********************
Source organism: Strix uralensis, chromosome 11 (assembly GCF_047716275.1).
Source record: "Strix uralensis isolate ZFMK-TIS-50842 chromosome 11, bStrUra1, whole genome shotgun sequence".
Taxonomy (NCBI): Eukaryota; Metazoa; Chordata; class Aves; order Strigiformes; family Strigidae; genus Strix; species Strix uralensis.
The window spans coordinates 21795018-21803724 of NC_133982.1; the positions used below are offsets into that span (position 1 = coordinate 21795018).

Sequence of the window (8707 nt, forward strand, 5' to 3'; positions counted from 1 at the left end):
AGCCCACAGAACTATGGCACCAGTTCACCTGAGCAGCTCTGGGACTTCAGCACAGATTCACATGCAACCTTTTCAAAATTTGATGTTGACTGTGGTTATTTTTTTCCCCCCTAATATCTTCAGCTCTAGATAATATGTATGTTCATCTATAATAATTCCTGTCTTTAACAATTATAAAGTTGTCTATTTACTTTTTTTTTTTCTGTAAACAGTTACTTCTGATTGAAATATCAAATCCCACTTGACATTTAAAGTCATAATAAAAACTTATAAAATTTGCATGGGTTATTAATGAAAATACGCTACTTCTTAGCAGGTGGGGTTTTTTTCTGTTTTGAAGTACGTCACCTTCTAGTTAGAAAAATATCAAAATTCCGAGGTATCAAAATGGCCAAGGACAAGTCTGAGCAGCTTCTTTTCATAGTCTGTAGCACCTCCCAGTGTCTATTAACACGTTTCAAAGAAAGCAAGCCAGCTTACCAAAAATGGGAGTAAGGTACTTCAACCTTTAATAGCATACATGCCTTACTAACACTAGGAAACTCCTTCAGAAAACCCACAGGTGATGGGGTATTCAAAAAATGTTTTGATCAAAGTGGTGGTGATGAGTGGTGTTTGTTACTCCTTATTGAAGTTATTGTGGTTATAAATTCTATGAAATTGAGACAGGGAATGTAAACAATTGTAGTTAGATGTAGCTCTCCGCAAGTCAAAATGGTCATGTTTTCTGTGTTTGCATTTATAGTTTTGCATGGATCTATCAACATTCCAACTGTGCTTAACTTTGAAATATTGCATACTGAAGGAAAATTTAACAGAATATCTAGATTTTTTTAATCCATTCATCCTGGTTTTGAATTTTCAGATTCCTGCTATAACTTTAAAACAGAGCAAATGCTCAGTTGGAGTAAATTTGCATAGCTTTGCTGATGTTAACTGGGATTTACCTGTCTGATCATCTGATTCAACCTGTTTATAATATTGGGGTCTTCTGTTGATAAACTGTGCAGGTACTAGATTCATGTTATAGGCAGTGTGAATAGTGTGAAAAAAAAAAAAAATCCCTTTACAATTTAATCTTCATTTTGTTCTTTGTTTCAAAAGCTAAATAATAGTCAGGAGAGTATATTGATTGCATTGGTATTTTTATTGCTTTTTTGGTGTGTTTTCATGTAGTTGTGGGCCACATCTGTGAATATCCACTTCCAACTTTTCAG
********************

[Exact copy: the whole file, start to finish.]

Source organism: Strix uralensis, chromosome 11 (assembly GCF_047716275.1).
Source record: "Strix uralensis isolate ZFMK-TIS-50842 chromosome 11, bStrUra1, whole genome shotgun sequence".
Taxonomy (NCBI): Eukaryota; Metazoa; Chordata; class Aves; order Strigiformes; family Strigidae; genus Strix; species Strix uralensis.
The window spans coordinates 21795018-21803724 of NC_133982.1; the positions used below are offsets into that span (position 1 = coordinate 21795018).

Sequence of the window (8707 nt, forward strand, 5' to 3'; positions counted from 1 at the left end):
AGCCCACAGAACTATGGCACCAGTTCACCTGAGCAGCTCTGGGACTTCAGCACAGATTCACATGCAACCTTTTCAAAATTTGATGTTGACTGTGGTTATTTTTTTCCCCCCTAATATCTTCAGCTCTAGATAATATGTATGTTCATCTATAATAATTCCTGTCTTTAACAATTATAAAGTTGTCTATTTACTTTTTTTTTTTCTGTAAACAGTTACTTCTGATTGAAATATCAAATCCCACTTGACATTTAAAGTCATAATAAAAACTTATAAAATTTGCATGGGTTATTAATGAAAATACGCTACTTCTTAGCAGGTGGGGTTTTTTTCTGTTTTGAAGTACGTCACCTTCTAGTTAGAAAAATATCAAAATTCCGAGGTATCAAAATGGCCAAGGACAAGTCTGAGCAGCTTCTTTTCATAGTCTGTAGCACCTCCCAGTGTCTATTAACACGTTTCAAAGAAAGCAAGCCAGCTTACCAAAAATGGGAGTAAGGTACTTCAACCTTTAATAGCATACATGCCTTACTAACACTAGGAAACTCCTTCAGAAAACCCACAGGTGATGGGGTATTCAAAAAATGTTTTGATCAAAGTGGTGGTGATGAGTGGTGTTTGTTACTCCTTATTGAAGTTATTGTGGTTATAAATTCTATGAAATTGAGACAGGGAATGTAAACAATTGTAGTTAGATGTAGCTCTCCGCAAGTCAAAATGGTCATGTTTTCTGTGTTTGCATTTATAGTTTTGCATGGATCTATCAACATTCCAACTGTGCTTAACTTTGAAATATTGCATACTGAAGGAAAATTTAACAGAATATCTAGATTTTTTTAATCCATTCATCCTGGTTTTGAATTTTCAGATTCCTGCTATAACTTTAAAACAGAGCAAATGCTCAGTTGGAGTAAATTTGCATAGCTTTGCTGATGTTAACTGGGATTTACCTGTCTGATCATCTGATTCAACCTGTTTATAATATTGGGGTCTTCTGTTGATAAACTGTGCAGGTACTAGATTCATGTTATAGGCAGTGTGAATAGTGTGAAAAAAAAAAAAAATCCCTTTACAATTTAATCTTCATTTTGTTCTTTGTTTCAAAAGCTAAATAATAGTCAGGAGAGTATATTGATTGCATTGGTATTTTTATTGCTTTTTTGGTGTGTTTTCATGTAGTTGTGGGCCACATCTGTGAATATCCACTTCCAACTTTTCAG